Everybody loves a Mini, but Gavin Harvey’s 1963 example is simply stunning…
My love of Minis began at a very early age – there are photos of me at the tender age of two, sitting at the wheel of a new Clubman at the 1976 Motor Show.
From then on, I was hooked. I couldn’t get enough car information and, by the age of three, I would amaze people with my ability to recognise just about every car on the road. Move on a few years and, when I turned 11, I was presented with the keys to a Mk3 Mini 1000, a running MoT failure rescued from a scrapyard. I learned to drive in this little car on the private lane and fields where I grew up – absolute heaven.
This was followed by a Clubman and another 1000 from the same source – each being replaced when it became too rusty or worn out to fix. Having passed my driving test six weeks after my 17th birthday, a long stream of Minis came and went, but like so many others blokes before me, marriage, children and a grown-up job led to the Mini becoming unsuitable for family life.
The final Sportspack Cooper, bought new by my wife just before our wedding, was sadly and reluctantly sold and we became Mini-less for the first time in many years.
But the bug wouldn’t go away. I kept pining for another one, kept an eye on prices as they climbed ever higher and noticed the roads becoming bare of my favourite little car, that was once a common sight on every road.
My dream had always been to have a Mk1 Mini, a Cooper or S and, at one time, I seriously considered buying one when they could be had for around the £10,000 mark. But it wasn’t to be then. Fast forward another few years to 2012 and the dreaded Internet became my fixation as I scoured classic car sales sites. I realised that, if I didn’t buy my dream car then, the opportunity would pass me by completely.
I considered a project to restore. I’d been into mechanics and taught myself to weld fixing previous Minis, but when I did the sums and considered the time and money it would take I realised that buying a car already restored would make better sense (and I wouldn’t have to wait to use it).
So after a little searching, I found the little beauty in the pictures. AAO 773A is a Morris Mini Minor Super de Luxe first registered on 18th June 1963 in Carlisle. It’s, in my biased opinion, the best colour scheme for a Mk1. The car was originally registered 14 LAO but sadly lost its registration number to a cherished transfer sometime in the 1990s. The plate is on a BMW 3 Series now – I’d love the opportunity to get it back! Sadly, despite writing to previous owners on the log book, I’ve been unable to learn anything of its history.
The Mini was restored the year before I bought it and seems to have been done to a fantastic standard. It’s all been done to original spec, except the front floor pans which have been repaired using flat steel sheet rather than the readily available correct floor panels. It seems strange to me that someone would go to so much trouble to rebuild a car and overlook a detail like that, but hey, you can’t see it unless you’re on your hands and knees – one for the rivet counters?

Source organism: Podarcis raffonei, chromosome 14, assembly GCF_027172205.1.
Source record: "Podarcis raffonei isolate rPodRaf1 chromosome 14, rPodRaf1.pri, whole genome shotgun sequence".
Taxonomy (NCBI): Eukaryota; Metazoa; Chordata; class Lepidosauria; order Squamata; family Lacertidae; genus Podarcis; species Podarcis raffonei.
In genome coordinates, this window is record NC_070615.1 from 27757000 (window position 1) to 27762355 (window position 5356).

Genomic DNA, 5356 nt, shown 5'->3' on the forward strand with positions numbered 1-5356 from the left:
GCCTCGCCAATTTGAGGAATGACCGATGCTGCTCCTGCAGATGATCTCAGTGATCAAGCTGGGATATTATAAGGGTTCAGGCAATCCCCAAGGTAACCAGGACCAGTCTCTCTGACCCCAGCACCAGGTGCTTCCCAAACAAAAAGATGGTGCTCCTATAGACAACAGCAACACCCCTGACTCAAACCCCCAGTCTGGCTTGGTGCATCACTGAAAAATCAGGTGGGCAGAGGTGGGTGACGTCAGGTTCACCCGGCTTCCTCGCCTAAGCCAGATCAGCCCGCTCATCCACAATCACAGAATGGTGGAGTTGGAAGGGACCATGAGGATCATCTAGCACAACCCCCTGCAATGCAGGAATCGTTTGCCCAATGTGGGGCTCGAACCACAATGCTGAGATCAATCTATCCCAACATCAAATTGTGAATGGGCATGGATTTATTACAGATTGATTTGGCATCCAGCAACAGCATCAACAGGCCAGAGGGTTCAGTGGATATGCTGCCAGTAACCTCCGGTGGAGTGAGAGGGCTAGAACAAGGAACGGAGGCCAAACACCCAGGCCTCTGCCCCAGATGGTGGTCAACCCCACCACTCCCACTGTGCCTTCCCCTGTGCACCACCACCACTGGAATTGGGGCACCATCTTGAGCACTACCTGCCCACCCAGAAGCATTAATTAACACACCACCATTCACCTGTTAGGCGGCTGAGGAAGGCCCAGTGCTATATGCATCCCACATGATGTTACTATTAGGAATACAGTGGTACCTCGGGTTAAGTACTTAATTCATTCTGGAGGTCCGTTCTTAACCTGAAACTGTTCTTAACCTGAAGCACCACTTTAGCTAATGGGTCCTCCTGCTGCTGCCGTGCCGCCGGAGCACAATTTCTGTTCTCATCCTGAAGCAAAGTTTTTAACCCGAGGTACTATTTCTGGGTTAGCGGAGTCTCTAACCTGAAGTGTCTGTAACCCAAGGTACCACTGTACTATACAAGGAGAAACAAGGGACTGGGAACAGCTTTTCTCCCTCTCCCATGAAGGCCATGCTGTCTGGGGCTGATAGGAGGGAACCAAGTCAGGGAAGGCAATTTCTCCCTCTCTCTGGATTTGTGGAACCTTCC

I drove it 150 miles home with no troubles at all. The only issue was a crunchy gearbox, worn synchromesh on second and third gears. This was not a big issue, I learned to live with it, a job for a winter. All I did before starting to use and enjoy it was to fit front and rear seat belts. Again, I see the purists recoil in horror, but this is a car to use with the family and I wouldn’t have taken the kids out in it without them being as safe as possible.
An electronic distributor conversion and a beautifully rebuilt 1 1/4″ SU carburettor had it running like a sewing machine, starting and idling so much more smoothly. It had a perfectly good new set of radial tyres fitted, but I decided to go down the retro road and fitted a new set of crossply tyres – they improve the looks no end and make wet roundabouts an interesting experience. The niggling gearbox problem and a little 20w50 incontinence problem (the Mini, not me) gave me a winter project.
I found a secondhand gearbox at the right price on a well-known Internet auction site and bought it in the hope that it was better than mine. I decided to fit it along with a new clutch on the basis that if it worked properly all well and good and if it didn’t, all it would have cost me was my time and a set of gaskets. As it turned out it was perfect, £70 well spent. While I had the engine out, it was stripped and wear and tear items replaced. New oil pump, water pump, timing chain, thermostat, valve stem oil seals, valves reground etc. It was then built back up and repainted in glorious BMC engine green. Since then it’s been great, still leaks a little oil but that just keeps everything underneath coated in a protective mist.
I use it, not as often as I would like but I like to keep it immaculate and generally don’t use it in the wet unless I’m going to a show when it always seems to be raining. Its little 850 is no ball of fire but potters along nicely around 50 – 55 quite happily, making everyone who sees it smile and wave. Every time I park up or stop for petrol there’s the inevitable conversation with people reminiscing about their Minis of old.
It’s a pampered article these days and lives in the garage. It’s rarely out in the winter and never on salted roads. I hope it’s going to be around for another 50 odd years and that my kids can enjoy it as I do. I have no plans for it in the future, other than maintaining it. Sometimes I think about 1275 engines and Cooper S disc brake conversions but, in reality, that would be totally wrong for this wee car – I’ll keep it as Issigonis intended!
Never being satisfied I’d like something else to play with. I quite fancy a Series Land Rover, MGB or Rover SD1. It’s maybe as well I’ve only got garage space for one…
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